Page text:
Yemen is notovious known for being one of the poorest of the Arab countries and for a place at the bottom of most gender equality indexes. The country’s situation is extremely unstable, both politically and in the area of security. The instability is rooted in a historic division between a traditional North and an independence-seeking South along with tribal divisions, all of which cause regular clashes between different fractions and national security forces.

In 2011, Yemen witnessed demonstrations and public uprisings in the wave of the Arab Spring, leading to former president Ali Abdullah Saleh stepping down in 2012. During the transitional period that followed with a relatively loose control from a weakened state, militant Islamists seized the opportunity and established a stronghold for Al Qaeda bases.

Facing all of those severe challenges, Yemen is more or less on the verge of collapse, not able to maintain security, electricity and sufficient food supplies for the citizens.


However, despite the total absence of an enabling environment, Yemen is in the middle of a future-oriented, and to a certain degree quite inclusive (e.g. regarding women and youth), transitional process following a National Dialogue Conference that was concluded early 2014. In the process, a number of good intentions regarding women’s participation and representation and legal protection have been voiced – but the actions are yet to be seen. The intentions touch upon amendment of laws to end violence against women, awareness and advocacy to be put into practice on youth and women rights and participation and quotas for women’s political participation.

Economical participation

Only 28% of the Yemeni labor force is made up of women, even though the Yemeni government along with several NGOs is seeking to increase the country’s labor force by promoting an increased female presence in the workplace. Apart from the paid jobs that some women attend, women are typically forced to carry out manual labour duties at home such as collecting water and firewood, alongside raising the children, and are often involved in agricultural work such as tending to land and grazing animals on a daily basis.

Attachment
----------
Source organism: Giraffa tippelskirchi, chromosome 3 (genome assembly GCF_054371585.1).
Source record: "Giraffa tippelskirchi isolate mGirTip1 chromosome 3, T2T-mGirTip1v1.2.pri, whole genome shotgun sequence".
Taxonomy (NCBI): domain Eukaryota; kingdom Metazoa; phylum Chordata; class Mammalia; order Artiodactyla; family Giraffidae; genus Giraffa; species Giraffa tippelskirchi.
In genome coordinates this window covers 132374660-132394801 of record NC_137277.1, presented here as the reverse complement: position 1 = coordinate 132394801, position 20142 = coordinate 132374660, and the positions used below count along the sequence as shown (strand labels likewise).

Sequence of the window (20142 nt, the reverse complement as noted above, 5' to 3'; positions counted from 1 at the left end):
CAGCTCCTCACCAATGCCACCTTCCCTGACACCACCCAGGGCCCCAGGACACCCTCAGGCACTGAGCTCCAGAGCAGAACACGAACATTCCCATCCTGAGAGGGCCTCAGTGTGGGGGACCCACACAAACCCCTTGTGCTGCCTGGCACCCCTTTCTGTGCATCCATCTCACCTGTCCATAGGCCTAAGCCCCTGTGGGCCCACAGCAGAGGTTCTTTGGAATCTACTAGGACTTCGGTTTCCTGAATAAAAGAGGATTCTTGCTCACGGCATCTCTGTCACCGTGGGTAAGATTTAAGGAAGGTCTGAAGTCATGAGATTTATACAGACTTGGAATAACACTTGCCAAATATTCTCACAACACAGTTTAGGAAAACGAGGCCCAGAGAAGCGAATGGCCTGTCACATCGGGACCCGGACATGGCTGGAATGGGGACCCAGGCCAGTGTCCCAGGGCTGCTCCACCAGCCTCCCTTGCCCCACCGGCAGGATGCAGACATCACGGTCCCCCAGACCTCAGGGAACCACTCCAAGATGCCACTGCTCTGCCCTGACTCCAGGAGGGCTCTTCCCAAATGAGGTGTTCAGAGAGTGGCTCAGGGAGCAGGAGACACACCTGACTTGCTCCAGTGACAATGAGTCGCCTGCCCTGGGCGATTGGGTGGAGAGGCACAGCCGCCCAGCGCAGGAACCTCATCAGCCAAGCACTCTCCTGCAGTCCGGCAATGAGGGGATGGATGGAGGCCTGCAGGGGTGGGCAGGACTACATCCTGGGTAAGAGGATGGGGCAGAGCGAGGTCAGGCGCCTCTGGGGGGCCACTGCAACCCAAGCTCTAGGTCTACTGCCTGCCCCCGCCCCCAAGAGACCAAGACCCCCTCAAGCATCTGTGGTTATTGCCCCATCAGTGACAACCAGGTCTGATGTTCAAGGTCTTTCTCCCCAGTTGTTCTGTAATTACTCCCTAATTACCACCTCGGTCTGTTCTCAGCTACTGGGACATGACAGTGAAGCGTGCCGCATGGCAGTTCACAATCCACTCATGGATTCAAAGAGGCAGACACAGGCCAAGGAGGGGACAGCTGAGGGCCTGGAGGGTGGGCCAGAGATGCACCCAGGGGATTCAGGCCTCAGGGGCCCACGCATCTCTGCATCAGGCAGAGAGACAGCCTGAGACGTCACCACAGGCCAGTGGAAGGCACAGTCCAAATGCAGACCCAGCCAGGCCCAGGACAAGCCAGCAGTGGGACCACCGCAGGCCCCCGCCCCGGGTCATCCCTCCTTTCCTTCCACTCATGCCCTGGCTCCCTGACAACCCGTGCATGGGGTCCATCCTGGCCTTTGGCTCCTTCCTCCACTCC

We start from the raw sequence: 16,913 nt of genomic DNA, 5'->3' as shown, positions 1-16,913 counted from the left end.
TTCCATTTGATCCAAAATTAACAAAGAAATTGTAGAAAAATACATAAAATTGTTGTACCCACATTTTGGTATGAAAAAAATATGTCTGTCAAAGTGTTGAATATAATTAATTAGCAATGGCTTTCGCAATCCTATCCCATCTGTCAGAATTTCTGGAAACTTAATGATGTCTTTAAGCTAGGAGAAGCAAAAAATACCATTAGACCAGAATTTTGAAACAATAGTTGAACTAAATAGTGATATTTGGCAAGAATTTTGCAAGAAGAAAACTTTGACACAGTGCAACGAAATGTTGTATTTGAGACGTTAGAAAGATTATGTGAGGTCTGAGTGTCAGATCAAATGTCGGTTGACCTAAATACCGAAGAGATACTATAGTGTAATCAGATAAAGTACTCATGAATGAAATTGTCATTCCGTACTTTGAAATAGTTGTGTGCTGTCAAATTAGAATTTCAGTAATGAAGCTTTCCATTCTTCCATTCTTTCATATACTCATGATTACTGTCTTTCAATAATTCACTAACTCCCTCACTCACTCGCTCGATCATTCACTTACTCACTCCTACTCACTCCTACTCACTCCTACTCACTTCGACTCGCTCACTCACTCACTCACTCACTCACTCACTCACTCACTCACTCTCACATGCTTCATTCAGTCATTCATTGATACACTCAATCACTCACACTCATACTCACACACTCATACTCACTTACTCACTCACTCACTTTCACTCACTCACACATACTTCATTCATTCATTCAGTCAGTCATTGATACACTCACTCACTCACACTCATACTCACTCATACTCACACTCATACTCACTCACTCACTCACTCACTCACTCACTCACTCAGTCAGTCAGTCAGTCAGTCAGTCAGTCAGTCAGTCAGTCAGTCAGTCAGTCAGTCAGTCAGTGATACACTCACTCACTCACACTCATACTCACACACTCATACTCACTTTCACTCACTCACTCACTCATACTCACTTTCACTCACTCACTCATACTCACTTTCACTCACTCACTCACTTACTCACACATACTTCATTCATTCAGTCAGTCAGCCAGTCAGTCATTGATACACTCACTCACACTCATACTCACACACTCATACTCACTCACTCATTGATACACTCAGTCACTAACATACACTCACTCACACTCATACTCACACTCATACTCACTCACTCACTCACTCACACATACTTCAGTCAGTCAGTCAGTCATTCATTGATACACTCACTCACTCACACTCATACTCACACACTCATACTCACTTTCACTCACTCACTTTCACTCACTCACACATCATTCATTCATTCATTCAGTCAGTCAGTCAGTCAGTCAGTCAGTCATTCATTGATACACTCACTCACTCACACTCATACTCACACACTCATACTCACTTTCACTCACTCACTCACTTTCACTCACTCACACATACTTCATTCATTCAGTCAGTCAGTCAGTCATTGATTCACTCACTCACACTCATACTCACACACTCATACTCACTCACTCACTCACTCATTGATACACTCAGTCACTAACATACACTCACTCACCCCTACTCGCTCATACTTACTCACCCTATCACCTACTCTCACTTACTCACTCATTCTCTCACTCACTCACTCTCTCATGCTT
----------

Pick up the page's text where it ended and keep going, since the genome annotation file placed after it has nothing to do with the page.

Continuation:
Legal status

The constitution proclaims equality between women and men but refers to women as ‘men’s sisters’. Women’s rights and obligations are determined by Sharia law, which forms the basis of all legislation. The Penal Code, the Personal Status Act, the Citizenship Act and the Criminal Code all contain provisions which discriminate against women. Inheritance is governed by Sharia, giving women a lesser share than male heirs.

The issue of marriage in particular contains heavy violations on women’s and girls’ integrity and justice. There is no legal minimum age for marriage, and women are not able to conclude their own marriage contracts; polygamy is legal; women are legally required to be obedient to their husbands; women have no legal rights to their children and can only obtain a divorce under a limited range of circumstances. And although rape is a criminal offence, this does not include spousal rape.

There is no legislation to address domestic violence and those reporting domestic violence are at risk of being taken into custody. So called honor related crimes receive lighter penalties. There is no law prohibiting female genital mutilation which is estimated at 90% prevalence. There is no law specifically addressing or prohibiting trafficking of persons.

Yemen has ratified the CEDAW convention in 1984, with reservations to Article 29(1) and not including the Optional Protocol.

KVINFO’s activities in Yemen

KVINFO has been working in Yemen since in 2009, in a partnership with Sana’a University. The project has been evolving around a master degree in gender and development at Sana’a University and an associated research library. In the near future, KVINFO will expand the program work in Yemen to cover other thematic areas.

Thematic Areas

KVINFO currently works in Yemen within these thematic areas:


KVINFO partners in Yemen are: